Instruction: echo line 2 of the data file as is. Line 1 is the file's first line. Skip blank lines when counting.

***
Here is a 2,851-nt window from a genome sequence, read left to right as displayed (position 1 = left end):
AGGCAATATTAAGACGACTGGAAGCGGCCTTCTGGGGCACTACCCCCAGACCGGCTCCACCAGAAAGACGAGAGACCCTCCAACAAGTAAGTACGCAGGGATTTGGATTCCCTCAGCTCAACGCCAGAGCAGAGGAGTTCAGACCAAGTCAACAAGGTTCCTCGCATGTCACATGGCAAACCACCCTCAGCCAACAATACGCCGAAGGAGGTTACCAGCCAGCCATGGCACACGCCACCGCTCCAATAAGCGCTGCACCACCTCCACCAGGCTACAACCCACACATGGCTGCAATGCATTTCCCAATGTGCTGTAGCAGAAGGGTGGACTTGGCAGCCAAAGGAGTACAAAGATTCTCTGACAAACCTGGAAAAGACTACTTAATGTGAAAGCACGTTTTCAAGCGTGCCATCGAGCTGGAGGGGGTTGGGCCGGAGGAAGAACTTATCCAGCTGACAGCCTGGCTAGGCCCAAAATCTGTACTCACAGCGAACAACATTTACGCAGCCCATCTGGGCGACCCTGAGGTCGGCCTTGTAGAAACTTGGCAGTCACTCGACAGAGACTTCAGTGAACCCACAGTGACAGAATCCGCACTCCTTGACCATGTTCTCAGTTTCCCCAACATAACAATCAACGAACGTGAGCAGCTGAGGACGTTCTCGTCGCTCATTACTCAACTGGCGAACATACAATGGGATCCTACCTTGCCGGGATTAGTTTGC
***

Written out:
AGGCAATATTAAGACGACTGGAAGCGGCCTTCTGGGGCACTACCCCCAGACCGGCTCCACCAGAAAGACGAGAGACCCTCCAACAAGTAAGTACGCAGGGATTTGGATTCCCTCAGCTCAACGCCAGAGCAGAGGAGTTCAGACCAAGTCAACAAGGTTCCTCGCATGTCACATGGCAAACCACCCTCAGCCAACAATACGCCGAAGGAGGTTACCAGCCAGCCATGGCACACGCCACCGCTCCAATAAGCGCTGCACCACCTCCACCAGGCTACAACCCACACATGGCTGCAATGCATTTCCCAATGTGCTGTAGCAGAAGGGTGGACTTGGCAGCCAAAGGAGTACAAAGATTCTCTGACAAACCTGGAAAAGACTACTTAATGTGAAAGCACGTTTTCAAGCGTGCCATCGAGCTGGAGGGGGTTGGGCCGGAGGAAGAACTTATCCAGCTGACAGCCTGGCTAGGCCCAAAATCTGTACTCACAGCGAACAACATTTACGCAGCCCATCTGGGCGACCCTGAGGTCGGCCTTGTAGAAACTTGGCAGTCACTCGACAGAGACTTCAGTGAACCCACAGTGACAGAATCCGCACTCCTTGACCATGTTCTCAGTTTCCCCAACATAACAATCAACGAACGTGAGCAGCTGAGGACGTTCTCGTCGCTCATTACTCAACTGGCGAACATACAATGGGATCCTACCTTGCCGGGATTAGTTTGC